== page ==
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Conveting Mass Into Energy Problem

  • Thread starter Delzac
  • Start date
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1. Homework Statement
The annual energy requirement of the USA is of the order [tex]10^20[/tex] J. If we could find a 100% efficient process that could change matter into energy, how many kilograms of material would be needed to meet this requirement?


2. Homework Equations
[tex]E = mc^2[/tex]


3. The Attempt at a Solution

Well, i simply sub [tex]10^2^0[/tex] in to [tex]E = mc^2[/tex]
And i obtain, [tex]\frac{10^2^0}{(3.0*10^8)^2}[/tex]
then [tex]m=11,111.1111[/tex]

Is this correct? It looks to me like too simple a question, since this is the last question of my tutorial.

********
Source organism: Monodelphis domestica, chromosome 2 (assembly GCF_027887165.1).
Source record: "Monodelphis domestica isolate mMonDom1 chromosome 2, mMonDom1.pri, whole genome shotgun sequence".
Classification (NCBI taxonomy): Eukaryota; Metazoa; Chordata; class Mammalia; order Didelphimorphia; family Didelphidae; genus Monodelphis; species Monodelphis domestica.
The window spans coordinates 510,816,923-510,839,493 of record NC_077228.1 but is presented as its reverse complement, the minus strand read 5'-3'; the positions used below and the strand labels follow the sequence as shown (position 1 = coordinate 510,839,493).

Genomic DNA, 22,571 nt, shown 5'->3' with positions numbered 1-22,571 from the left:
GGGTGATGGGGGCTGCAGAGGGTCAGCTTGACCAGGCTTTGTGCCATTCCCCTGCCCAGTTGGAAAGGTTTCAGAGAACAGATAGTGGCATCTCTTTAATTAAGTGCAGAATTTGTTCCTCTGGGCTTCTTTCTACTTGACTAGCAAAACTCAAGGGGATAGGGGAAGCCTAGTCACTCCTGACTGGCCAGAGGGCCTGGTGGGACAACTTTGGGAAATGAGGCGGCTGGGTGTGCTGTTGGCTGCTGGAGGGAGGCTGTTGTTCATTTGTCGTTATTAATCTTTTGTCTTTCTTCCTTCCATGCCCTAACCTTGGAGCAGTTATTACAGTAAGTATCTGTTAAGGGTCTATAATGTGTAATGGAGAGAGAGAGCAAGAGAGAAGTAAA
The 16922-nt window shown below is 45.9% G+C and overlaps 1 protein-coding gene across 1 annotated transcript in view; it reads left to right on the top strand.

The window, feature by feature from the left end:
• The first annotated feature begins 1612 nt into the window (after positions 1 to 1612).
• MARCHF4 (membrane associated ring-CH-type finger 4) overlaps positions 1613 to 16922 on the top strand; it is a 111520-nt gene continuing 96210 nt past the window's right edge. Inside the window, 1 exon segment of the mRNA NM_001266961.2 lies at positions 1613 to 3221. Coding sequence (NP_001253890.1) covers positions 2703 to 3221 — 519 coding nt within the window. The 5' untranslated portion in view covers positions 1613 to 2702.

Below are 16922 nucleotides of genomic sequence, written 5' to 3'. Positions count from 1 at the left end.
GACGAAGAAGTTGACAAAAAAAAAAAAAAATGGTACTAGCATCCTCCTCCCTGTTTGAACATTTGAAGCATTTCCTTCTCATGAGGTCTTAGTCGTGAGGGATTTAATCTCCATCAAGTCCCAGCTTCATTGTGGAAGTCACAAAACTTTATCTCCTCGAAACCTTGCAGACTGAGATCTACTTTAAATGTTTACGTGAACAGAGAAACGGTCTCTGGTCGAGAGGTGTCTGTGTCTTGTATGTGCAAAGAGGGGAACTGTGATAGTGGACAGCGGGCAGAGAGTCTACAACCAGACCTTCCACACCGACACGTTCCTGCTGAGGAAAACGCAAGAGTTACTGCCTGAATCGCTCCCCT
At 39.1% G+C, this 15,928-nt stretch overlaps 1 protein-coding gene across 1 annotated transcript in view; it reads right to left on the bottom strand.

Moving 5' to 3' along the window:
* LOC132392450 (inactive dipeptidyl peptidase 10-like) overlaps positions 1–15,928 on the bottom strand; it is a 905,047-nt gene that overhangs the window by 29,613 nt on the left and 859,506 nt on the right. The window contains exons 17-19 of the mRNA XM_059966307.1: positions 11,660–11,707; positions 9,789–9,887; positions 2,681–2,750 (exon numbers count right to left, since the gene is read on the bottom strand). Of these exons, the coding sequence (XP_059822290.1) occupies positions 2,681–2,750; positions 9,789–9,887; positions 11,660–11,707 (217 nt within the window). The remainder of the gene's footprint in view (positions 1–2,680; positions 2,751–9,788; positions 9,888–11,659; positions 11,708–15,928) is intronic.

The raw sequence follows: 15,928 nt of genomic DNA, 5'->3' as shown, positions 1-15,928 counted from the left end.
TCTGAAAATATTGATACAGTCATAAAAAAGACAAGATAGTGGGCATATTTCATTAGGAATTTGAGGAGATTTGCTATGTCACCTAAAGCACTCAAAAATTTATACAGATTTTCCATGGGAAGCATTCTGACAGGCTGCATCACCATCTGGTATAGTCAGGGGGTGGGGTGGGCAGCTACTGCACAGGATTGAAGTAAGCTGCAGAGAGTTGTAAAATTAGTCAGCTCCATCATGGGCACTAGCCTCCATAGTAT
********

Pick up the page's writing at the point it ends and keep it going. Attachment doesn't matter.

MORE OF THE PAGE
Last edited:

Answers and Replies

3
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It might have just been a question put in to make you think about the possible consequences. But theres a slight miscalculation - you're off by one decimal place: ~1,111 Kg. Whats so special about this? Dividing by 365 to get the daily rate, you arrive at the conclusion that to support the energy needs of the USA on a daily basis would require 3 Kg of matter to be completely transformed into energy. Maybe you could compare it to the magnitude of fuel used nowadays? Just food for thought.
 
389
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K, thanks for the help.
 

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